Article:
A Perfect 72 Hours in Vienna
Austria,  Europe Travel

A Perfect 72 Hours in Vienna

I recently spent 3 weeks travelling in Poland, Czech Republic and Austria, with Vienna being my last stop. Having travelled solo for the rest of the trip, I met up with a friend in Vienna for the last 72 hours in Vienna. When I’m travelling solo I tend to feel the need to pack in as much as possible and wear myself out. Having a friend there made me relax a bit more, which is probably in part why I enjoyed Vienna so much.

Vienna was my favourite stop of the trip. The weather was wonderful (at least for Europe in Autumn and compared to all the rain I saw in Poland and Prague) and I slowed down and smelt the roses. I knew as soon as I arrived that I would be returning to Vienna; it just spoke to me.

Naschmarkt market and neighbourhood in Vienna at a vivid pink sunset.
We got so lucky with this candy floss sunset in Naschmarkt on our first day

Day 1

Naschmarkt

So this was technically my second day in Vienna, but the first day was spent travelling and being completely exhausted. I had a quick evening stroll around Naschmarket (where my hostel was) after writing off the day for sightseeing. The next day, I had a chilled morning waiting for my friend to arrive and had a proper look around the markets.

Market stalls selling fruit and vegetables at Naschmarkt in Vienna, a great activity for 72hours in Vienna.

The market is open every day except Sunday until 9pm (6 on Saturday) and the food stands stay open until 11pm. It is most bustling on Saturdays, when they hold a weekly flea market. More info on food places etc here.

Imani holding a pastry at Naschmarkt market in Vienna.

I was lucky to have it on my doorstep for the day, and really recommend it. It’s a great spot, whether you want to do a spot of souvenir shopping or buy some fresh groceries. You can even try some street food or even sit down for more of a restaurant/bar vibe.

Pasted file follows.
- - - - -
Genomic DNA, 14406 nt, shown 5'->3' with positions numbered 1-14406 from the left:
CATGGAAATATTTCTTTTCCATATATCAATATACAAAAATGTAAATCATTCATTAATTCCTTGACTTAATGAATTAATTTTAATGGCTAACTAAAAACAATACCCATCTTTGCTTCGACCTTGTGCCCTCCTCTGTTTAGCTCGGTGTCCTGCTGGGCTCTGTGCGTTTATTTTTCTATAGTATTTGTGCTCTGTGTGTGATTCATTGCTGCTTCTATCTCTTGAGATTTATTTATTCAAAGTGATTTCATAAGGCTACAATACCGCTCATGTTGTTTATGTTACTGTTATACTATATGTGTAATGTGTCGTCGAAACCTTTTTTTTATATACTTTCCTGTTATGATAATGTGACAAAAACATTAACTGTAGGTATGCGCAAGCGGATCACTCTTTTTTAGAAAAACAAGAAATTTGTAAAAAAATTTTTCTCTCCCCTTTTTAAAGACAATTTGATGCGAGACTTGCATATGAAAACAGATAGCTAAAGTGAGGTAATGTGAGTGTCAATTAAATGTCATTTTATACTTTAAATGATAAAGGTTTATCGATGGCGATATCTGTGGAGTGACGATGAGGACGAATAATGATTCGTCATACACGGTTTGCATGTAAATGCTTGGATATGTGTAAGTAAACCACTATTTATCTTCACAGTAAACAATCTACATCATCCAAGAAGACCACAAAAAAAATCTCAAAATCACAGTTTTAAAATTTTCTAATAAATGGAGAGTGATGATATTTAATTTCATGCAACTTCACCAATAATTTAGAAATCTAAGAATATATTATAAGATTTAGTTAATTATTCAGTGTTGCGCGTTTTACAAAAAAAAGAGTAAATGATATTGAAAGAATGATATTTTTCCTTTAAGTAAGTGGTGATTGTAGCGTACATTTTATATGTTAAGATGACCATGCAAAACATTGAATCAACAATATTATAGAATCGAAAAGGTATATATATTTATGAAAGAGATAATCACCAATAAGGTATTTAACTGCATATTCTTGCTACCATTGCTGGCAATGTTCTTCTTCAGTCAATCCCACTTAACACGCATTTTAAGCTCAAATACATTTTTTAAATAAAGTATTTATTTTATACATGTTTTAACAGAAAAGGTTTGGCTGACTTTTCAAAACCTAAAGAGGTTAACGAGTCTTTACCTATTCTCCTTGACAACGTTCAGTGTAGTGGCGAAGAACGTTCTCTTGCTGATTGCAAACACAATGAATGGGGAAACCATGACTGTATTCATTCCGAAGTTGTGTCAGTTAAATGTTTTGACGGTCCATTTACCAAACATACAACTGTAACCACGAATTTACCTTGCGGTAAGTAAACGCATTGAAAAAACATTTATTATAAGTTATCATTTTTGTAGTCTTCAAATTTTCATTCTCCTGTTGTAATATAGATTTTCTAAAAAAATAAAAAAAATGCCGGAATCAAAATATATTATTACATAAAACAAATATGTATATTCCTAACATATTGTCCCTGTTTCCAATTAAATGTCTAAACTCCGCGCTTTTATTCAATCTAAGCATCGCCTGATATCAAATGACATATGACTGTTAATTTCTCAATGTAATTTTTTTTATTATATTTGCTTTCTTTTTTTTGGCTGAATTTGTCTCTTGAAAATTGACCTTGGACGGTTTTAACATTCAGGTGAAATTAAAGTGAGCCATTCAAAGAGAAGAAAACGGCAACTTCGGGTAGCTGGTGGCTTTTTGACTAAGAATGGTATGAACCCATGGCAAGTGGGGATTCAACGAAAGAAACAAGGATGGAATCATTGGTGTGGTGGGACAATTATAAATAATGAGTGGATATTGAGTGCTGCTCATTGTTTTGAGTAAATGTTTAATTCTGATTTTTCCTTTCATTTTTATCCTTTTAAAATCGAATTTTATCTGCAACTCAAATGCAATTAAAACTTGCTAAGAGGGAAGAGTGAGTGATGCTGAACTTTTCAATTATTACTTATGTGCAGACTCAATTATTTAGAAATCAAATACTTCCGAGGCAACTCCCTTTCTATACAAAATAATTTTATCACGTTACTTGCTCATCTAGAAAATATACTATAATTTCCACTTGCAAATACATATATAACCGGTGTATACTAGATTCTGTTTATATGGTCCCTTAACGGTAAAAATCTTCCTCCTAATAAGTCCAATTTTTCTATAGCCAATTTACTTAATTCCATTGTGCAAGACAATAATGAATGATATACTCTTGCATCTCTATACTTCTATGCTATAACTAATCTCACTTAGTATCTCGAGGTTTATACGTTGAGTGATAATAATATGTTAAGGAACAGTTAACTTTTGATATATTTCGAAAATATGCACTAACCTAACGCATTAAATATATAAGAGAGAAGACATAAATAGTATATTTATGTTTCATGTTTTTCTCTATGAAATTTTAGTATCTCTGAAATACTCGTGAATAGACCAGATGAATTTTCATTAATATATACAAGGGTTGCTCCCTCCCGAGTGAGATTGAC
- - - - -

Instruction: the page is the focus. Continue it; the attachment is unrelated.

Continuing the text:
Stephansplatz

Stock image of the view from St Stephen’s Cathedral tower in Vienna of the Vienna skyline.
The view I would have seen had I climbed the tower – just another stunning reason to return!

After a bit of wandering and munching in Naschmarkt I headed towards St Stephen’s Cathedral to while away some time waiting for my friend. I didn’t get time to climb the tower but I had a look inside and admired the beautiful tiled roof.

St Stephen’s Cathedral in Vienna, a must do if you only have 72 hours in Vienna.
St Stephen’s Cathedral is a must see in Vienna, with its beautifully tiled roof

What struck me about the whole square was the pretty architecture of all the buildings, even on regular shopping streets.It was busy, but not in a suffocating way that I’ve found in smaller, more touristic cities, like Prague for example. Vienna seemed a lot larger, more open and a bit more relaxed.

The interior of St Stephen’s Cathedral, Vienna, a must do if you only have 72 hours in Vienna.
The inside of St Stephen’s

Graben & Pestsäule 

A sunny view of Graben, a pretty street in Vienna with elegant architecture.
The sunny view from Stephansplatz

Just across from Stephansplatz, Graben was my favourite street in the city centre. I love the elegant architecture and the buildings just seemed to absorb the sunlight in the prettiest way.

Pestsäule (plague column) on Graben street in Vienna.
Pestsäule (Plague Column)

I had no idea what this decadent monument was when I started taking photos of it, I just thought it looked pretty. It was only later that I discovered that it was erected to mark the end of the Great Plague in Vienna. Suddenly it seems a lot less glamorous, but I still like it!

Prater & the Giant Ferris Wheel

The giant Viennese Ferris wheel at prater fun park in Vienna, a must do if you spend 72 hours in Vienna.